Aircraft radar cross section


New Member
I have decided to do this lay-manised article from my limited understanding on radar cross section (RCS) after reading quite a bit of disinformation on the RCS especially that of the F-15 without understanding what it means. The article also attempts to bridge the disconnect between Boeing’s RCS reduction claims of the F-15SE and public perception of the F-15’s high RCS.

Firstly, the basics….

i) RCS numbers is not consistent throughout an aircraft.

If one does a polar plot which is a RCS map of a typical aircraft, the RCS numbers will look like a "+". That means RCS will peak from the front and sides.

ii) RCS is higher from the sides than the front.

RCS is dependent on how perpendicular the facing is to the tracking radar. If one has a flat face facing the radar, then the radar returns are stronger as compared to a curved face.

The simple reason that the surface area of the sides is greater than the front means that RCS from the sides can be assumed to be higher than the front.

iii) Inlets affect RCS.

Some people have the perception that engine inlet/intakes are empty holes. Others have the conception that intakes generate super high RCS.

The reality is that inlets are not empty tubes. Inside are fan/turbines etc which will create radar returns when radar waves hit. An aircraft design that manages to reduce RCS from a frontal angle will have to consider reducing RCS for the intakes otherwise the intakes will still contribute to the RCS. However, intakes will not increase RCS from the sides.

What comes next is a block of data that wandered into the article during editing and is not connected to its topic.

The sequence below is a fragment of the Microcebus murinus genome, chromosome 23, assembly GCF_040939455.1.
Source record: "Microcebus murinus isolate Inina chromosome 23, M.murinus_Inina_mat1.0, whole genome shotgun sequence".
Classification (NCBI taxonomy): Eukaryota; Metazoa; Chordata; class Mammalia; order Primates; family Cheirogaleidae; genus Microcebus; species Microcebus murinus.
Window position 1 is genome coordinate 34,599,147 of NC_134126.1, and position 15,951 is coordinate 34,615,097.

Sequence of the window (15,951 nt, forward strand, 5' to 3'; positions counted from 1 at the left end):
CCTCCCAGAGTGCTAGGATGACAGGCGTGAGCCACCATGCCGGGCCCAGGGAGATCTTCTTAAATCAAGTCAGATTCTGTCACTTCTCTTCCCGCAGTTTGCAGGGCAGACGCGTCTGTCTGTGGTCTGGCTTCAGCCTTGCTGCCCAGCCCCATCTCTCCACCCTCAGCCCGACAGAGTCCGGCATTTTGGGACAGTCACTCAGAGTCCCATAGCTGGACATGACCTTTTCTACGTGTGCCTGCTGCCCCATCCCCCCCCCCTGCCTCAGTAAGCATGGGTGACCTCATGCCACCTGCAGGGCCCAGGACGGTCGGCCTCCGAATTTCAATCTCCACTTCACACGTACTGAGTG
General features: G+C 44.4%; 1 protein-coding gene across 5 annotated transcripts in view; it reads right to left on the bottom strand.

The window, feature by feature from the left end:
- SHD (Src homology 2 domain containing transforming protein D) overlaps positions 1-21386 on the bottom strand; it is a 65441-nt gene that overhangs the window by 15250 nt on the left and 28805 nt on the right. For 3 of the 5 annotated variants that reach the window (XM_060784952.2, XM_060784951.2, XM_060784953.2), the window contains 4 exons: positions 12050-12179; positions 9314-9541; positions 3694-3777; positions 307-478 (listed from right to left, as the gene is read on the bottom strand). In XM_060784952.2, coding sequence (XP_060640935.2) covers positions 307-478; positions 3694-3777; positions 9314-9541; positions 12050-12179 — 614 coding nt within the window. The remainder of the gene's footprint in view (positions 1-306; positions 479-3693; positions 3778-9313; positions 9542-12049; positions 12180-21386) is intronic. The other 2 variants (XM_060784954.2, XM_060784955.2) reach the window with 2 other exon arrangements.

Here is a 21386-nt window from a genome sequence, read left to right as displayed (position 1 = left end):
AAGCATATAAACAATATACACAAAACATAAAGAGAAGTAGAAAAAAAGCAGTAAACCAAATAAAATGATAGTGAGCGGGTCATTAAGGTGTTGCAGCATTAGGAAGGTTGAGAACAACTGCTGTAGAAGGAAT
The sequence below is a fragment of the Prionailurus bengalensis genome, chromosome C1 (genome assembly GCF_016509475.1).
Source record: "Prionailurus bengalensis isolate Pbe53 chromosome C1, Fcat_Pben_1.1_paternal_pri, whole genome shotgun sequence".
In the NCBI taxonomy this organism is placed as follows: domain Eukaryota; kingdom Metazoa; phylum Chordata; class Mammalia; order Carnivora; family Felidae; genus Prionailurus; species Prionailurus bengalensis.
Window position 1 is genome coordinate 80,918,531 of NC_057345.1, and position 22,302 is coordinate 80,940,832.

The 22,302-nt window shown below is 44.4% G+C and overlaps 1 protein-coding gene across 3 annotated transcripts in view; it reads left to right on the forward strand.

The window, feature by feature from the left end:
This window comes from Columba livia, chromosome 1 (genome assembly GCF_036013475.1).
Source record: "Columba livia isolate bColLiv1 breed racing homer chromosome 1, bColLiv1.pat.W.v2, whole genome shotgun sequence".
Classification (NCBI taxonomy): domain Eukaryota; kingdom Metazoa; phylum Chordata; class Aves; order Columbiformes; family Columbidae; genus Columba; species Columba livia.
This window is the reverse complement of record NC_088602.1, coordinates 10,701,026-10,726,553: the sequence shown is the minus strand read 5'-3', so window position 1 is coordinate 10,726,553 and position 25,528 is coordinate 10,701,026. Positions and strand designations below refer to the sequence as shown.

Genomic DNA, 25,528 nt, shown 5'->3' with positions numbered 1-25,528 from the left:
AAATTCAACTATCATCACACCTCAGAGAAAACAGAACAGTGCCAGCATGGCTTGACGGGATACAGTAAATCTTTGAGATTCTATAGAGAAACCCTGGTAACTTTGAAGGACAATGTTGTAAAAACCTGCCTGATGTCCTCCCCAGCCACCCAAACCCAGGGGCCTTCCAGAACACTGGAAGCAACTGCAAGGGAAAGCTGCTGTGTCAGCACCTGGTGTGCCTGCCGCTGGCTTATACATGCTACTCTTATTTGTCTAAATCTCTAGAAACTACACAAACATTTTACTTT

The reason why intakes are an issue is because fan blades are made of metals/alloys that are highly radar reflective. One can’t change the metals on the blades or coat it with RAM easily.

iv) RCS has blind spots in certain areas.

If one looks at an aircraft from a 30-60 deg angle or 300 to 330 deg angle, it is clear that the aircraft surface area is not facing the onlooker. Hence RCS is lower. It can drop to -10 db or under 0.25 m2 even for a non-stealth aircraft.

v) Pylons/external munitions also affect RCS

This is logical. Pylons increase the reflective surface area. So do external munitions/fuel tanks. However, this is greater at the sides than the front. A2A missiles have smaller frontal surface area but large bombs have greater surface area. That’s why a weapons bay is a pre-requisite with lower RCS fighters.

vi) The wings and tails contribute to RCS too